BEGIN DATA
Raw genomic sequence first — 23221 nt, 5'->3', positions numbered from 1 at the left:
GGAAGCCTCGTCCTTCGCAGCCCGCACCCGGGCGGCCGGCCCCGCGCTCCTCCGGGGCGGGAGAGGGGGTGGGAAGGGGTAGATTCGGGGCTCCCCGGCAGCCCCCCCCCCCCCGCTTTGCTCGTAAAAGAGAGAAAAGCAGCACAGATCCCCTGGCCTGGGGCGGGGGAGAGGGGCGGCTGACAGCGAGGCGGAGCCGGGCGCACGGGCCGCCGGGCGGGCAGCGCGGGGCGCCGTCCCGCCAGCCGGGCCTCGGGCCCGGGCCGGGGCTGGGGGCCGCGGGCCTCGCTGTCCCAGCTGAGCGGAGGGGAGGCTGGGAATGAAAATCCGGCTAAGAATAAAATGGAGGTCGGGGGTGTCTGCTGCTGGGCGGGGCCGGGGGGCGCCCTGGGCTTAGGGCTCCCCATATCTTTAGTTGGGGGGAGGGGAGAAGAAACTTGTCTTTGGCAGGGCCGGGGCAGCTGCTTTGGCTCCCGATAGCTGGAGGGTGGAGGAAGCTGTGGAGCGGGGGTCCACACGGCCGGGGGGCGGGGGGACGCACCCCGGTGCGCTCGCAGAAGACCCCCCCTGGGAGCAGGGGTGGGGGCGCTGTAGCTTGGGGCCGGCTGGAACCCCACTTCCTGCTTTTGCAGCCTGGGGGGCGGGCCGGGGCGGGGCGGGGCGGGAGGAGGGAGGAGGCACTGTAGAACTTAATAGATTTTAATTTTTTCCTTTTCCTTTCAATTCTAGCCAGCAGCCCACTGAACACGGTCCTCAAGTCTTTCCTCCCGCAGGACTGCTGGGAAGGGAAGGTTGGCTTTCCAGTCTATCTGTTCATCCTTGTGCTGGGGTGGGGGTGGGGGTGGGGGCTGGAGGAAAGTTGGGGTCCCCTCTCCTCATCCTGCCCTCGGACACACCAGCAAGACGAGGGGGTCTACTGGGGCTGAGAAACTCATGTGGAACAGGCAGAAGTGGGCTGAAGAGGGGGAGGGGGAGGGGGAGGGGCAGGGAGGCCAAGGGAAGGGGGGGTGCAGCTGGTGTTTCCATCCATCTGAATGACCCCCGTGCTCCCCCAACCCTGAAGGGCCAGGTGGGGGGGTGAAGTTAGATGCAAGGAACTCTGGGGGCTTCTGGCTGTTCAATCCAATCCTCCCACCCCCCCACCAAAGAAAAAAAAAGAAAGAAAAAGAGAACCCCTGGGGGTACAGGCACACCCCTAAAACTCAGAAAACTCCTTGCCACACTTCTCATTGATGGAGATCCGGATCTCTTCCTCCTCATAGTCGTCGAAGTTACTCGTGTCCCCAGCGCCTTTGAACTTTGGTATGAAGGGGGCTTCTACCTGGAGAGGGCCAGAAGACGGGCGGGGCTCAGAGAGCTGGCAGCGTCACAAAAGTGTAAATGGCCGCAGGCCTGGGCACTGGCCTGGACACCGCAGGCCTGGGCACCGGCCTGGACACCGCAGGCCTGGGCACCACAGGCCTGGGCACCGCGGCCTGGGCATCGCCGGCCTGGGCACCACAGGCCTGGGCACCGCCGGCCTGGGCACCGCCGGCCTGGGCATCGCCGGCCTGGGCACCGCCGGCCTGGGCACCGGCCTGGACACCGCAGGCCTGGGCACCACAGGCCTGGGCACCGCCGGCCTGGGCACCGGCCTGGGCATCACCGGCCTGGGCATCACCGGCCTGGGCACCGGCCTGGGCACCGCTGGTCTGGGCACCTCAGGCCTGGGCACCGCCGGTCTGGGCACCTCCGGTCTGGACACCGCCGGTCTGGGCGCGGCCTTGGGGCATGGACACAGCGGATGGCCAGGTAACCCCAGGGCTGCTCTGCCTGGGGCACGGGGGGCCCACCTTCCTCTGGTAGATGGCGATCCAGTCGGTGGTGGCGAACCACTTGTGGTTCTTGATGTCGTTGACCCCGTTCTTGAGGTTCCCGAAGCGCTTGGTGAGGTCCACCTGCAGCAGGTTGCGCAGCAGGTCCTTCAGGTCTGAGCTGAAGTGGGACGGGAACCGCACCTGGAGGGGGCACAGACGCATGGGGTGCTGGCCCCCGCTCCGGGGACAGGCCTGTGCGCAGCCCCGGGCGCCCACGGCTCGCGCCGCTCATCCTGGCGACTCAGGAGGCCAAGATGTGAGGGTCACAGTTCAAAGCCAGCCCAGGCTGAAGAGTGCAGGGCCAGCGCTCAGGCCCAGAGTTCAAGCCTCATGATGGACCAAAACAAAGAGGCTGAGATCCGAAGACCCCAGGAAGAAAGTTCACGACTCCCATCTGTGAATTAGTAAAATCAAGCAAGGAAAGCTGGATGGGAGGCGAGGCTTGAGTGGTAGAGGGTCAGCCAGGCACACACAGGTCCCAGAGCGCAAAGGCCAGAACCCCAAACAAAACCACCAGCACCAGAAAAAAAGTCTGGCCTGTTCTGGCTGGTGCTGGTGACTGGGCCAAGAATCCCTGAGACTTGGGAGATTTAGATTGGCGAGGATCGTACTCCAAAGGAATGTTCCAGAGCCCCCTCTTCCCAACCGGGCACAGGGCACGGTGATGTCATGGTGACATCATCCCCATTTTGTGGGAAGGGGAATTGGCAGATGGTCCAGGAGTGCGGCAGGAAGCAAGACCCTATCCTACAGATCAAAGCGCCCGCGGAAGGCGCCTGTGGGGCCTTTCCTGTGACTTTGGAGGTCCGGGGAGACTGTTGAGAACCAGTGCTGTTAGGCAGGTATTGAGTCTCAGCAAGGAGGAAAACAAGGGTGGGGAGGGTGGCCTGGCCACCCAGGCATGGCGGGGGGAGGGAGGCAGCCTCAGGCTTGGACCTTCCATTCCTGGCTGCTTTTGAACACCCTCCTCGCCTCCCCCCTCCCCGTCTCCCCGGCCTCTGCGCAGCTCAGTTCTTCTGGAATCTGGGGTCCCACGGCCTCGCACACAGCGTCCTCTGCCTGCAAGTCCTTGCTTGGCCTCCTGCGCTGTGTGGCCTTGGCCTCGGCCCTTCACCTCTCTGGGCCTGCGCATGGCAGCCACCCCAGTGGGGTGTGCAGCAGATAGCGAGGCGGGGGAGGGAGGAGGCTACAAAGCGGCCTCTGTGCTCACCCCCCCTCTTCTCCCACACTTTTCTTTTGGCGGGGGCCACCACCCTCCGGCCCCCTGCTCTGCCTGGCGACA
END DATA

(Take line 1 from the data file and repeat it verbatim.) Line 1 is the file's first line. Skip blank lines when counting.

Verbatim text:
Raw genomic sequence first — 23221 nt, 5'->3', positions numbered from 1 at the left: